Redox-dependent signaling in hyperoxia-induced retinal vascular arrest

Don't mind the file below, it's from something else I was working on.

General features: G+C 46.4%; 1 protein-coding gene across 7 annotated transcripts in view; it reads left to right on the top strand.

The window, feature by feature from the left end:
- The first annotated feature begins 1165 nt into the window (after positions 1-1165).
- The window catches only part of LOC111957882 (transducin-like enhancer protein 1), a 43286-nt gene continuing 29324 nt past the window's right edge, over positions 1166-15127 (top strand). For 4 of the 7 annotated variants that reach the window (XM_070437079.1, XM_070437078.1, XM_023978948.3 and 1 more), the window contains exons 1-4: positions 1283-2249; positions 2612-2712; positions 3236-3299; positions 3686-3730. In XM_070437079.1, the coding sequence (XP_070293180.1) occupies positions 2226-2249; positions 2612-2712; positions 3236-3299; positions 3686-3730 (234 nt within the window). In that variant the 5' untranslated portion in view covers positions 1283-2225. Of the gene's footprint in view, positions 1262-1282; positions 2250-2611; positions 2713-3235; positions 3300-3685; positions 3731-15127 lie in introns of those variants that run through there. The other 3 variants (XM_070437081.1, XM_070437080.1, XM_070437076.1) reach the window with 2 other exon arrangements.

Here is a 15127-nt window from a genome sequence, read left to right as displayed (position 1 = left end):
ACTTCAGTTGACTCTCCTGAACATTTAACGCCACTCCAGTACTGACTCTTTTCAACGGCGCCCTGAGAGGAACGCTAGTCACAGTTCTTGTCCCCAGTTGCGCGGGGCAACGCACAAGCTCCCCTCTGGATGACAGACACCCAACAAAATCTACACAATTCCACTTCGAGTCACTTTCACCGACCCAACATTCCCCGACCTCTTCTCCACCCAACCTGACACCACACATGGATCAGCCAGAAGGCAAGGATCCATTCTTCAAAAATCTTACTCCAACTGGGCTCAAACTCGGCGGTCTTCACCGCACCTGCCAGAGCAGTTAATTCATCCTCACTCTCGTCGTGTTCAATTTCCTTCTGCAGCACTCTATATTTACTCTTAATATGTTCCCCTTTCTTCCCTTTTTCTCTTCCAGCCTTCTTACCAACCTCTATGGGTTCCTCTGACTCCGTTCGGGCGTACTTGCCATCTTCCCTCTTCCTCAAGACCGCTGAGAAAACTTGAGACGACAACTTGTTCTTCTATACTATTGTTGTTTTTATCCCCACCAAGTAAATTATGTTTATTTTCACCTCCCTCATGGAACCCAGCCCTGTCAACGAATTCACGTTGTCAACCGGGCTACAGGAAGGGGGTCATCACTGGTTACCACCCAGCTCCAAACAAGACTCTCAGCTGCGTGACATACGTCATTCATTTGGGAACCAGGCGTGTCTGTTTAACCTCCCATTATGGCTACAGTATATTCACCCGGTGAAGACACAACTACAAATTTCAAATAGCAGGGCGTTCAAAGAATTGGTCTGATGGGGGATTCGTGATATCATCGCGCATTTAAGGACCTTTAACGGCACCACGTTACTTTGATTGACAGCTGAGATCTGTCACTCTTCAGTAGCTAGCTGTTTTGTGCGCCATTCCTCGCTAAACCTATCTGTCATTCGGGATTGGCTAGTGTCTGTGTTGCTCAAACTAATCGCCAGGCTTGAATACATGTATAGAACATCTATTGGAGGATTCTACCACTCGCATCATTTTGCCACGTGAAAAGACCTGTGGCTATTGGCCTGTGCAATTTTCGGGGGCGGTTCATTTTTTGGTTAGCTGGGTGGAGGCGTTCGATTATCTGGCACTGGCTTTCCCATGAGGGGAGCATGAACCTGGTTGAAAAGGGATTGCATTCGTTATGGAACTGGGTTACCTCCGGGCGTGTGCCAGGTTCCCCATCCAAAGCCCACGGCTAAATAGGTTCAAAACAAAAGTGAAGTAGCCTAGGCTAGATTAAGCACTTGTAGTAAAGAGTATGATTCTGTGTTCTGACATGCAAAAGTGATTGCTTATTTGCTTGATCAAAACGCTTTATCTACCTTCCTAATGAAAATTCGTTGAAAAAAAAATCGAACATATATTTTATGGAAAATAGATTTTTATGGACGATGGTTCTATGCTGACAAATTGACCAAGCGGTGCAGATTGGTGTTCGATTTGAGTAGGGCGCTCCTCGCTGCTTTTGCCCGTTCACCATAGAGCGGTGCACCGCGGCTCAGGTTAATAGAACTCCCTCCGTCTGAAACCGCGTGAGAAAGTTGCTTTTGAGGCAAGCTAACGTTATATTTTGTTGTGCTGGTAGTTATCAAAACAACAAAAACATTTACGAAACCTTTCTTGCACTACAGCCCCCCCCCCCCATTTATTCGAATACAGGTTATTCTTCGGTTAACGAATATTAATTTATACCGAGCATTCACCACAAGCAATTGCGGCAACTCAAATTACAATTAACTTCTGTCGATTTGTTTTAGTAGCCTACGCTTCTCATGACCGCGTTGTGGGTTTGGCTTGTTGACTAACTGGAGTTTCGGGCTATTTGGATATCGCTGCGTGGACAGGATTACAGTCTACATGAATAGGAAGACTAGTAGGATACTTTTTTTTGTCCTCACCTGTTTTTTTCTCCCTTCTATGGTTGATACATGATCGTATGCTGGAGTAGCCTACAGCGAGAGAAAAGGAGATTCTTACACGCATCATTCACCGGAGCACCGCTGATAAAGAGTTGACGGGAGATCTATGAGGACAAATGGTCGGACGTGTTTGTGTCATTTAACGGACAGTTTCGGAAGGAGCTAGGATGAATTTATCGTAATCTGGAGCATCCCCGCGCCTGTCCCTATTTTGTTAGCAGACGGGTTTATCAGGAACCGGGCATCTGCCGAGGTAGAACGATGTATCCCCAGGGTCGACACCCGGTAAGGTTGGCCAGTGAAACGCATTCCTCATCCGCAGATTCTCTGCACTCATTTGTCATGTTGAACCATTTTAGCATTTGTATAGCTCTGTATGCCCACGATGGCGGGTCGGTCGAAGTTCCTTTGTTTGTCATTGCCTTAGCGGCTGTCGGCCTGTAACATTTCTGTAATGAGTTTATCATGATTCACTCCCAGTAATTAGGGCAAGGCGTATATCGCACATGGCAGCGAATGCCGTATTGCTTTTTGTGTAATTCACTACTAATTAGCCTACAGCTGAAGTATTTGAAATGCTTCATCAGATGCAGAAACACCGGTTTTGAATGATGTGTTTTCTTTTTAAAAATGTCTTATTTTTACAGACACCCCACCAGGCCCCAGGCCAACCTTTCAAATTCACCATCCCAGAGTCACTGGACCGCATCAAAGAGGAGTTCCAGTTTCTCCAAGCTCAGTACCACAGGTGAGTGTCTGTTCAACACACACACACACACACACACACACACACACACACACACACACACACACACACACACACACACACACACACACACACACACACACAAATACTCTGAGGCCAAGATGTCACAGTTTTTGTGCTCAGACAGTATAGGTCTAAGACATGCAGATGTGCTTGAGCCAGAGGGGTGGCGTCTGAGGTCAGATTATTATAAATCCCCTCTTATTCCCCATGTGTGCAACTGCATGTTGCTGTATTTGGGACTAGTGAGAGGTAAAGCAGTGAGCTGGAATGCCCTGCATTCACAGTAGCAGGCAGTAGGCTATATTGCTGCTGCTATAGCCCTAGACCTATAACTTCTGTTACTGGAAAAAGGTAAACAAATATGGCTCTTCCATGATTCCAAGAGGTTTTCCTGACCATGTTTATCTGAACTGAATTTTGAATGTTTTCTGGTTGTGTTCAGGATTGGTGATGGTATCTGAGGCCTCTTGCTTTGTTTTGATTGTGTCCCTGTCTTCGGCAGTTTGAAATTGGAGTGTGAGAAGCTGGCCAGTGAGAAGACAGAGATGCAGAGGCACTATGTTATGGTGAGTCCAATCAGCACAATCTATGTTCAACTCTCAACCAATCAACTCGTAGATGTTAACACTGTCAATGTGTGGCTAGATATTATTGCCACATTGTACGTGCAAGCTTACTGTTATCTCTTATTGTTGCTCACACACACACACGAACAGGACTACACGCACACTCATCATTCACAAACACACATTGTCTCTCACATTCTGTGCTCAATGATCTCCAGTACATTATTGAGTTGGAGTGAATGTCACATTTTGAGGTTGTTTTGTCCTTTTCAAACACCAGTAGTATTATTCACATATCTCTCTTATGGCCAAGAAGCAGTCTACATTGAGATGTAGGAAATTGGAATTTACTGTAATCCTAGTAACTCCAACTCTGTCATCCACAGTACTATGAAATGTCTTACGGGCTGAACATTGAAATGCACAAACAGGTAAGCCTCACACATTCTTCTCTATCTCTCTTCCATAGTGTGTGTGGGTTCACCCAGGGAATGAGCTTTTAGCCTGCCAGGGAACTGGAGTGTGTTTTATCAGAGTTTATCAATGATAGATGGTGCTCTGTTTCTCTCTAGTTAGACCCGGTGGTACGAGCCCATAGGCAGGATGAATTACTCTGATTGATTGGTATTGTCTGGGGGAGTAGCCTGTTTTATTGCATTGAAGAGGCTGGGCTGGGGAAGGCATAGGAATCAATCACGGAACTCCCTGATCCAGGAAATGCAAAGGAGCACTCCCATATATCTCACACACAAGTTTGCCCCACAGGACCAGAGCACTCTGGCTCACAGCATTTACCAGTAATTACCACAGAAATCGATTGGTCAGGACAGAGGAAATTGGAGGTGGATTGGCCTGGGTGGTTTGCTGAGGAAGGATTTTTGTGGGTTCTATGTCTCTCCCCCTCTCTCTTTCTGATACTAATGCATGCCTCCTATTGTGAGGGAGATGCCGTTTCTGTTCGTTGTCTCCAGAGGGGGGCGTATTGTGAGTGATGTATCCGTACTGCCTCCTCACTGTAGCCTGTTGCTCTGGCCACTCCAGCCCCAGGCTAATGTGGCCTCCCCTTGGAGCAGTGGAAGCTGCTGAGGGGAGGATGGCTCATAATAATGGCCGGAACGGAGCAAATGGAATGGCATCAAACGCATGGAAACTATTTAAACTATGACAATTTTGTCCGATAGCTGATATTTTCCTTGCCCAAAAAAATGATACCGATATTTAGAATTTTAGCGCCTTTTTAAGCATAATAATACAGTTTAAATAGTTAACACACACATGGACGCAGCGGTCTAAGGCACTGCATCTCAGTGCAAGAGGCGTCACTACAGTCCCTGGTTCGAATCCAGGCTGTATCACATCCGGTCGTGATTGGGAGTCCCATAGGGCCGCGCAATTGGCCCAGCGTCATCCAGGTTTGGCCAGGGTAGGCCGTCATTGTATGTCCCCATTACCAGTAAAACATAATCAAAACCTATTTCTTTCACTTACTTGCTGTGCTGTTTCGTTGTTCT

PROJECT SUMMARY Retinopathy of prematurity (ROP) is caused by retinal vascular growth arrest followed by compensatory dependent aberrant neovascularization during exposure to supplemental oxygen given to treat respiratory distress in preterm infants. Since oxygen tension is critical for both vascular arrest and neovascularization phases of ROP, defining oxygen-dependent signaling pathways in retinal endothelial cells is a critical barrier for understanding ROP pathogenesis, identification of novel therapeutic targets, and optimization of the postnatal care environment. Reversible oxidation of protein thiols facilitates signaling during redox perturbations including changes in oxygen tension (e.g. hyperoxia, hypoxia). Protein thiol oxidation is regulated, in part, through the thiol oxidoreductase activities of dedicated redox enzymes such as thioredoxin 1 (Trx1) and an endogenous inhibitor of Trx1, thioredoxin interacting protein (Txnip). Suggestive that the thiol proteome is altered during hyperoxic-dependent vascular growth arrest, retinal expression of Trx1 and Txnip increases in an experimental model of ROP and Txnip-deficient mice have increased vaso-obliteration and expression of apoptotic markers. Therefore, this project tests the hypothesis that the Trx1:Txnip axis serves as a molecular sensor of redox perturbations to influence hyperoxia-induced retinal vascular arrest during ROP. The following specific aims utilize genetic and molecular approaches in an experimental mouse model of ROP to investigate roles of Trx1 and Txnip in hyperoxic-dependent vascular growth arrest associated with ROP and identify oxygen-dependent signaling pathways in retinal endothelium: (Aim 1) Determine if Trx1 & Txnip expression influences ROP-induced vascular arrest, and (Aim 2) Define oxygen-sensitive, Trx1-dependent signaling pathways in retinal endothelial cells. Successful completion of this project will accelerate the discovery of oxygen-dependent signaling pathways in retinal endothelial cells, harness information for understanding ROP pathogenesis, and improve development of new therapeutic and clinical care approaches to ameliorate ROP outcomes.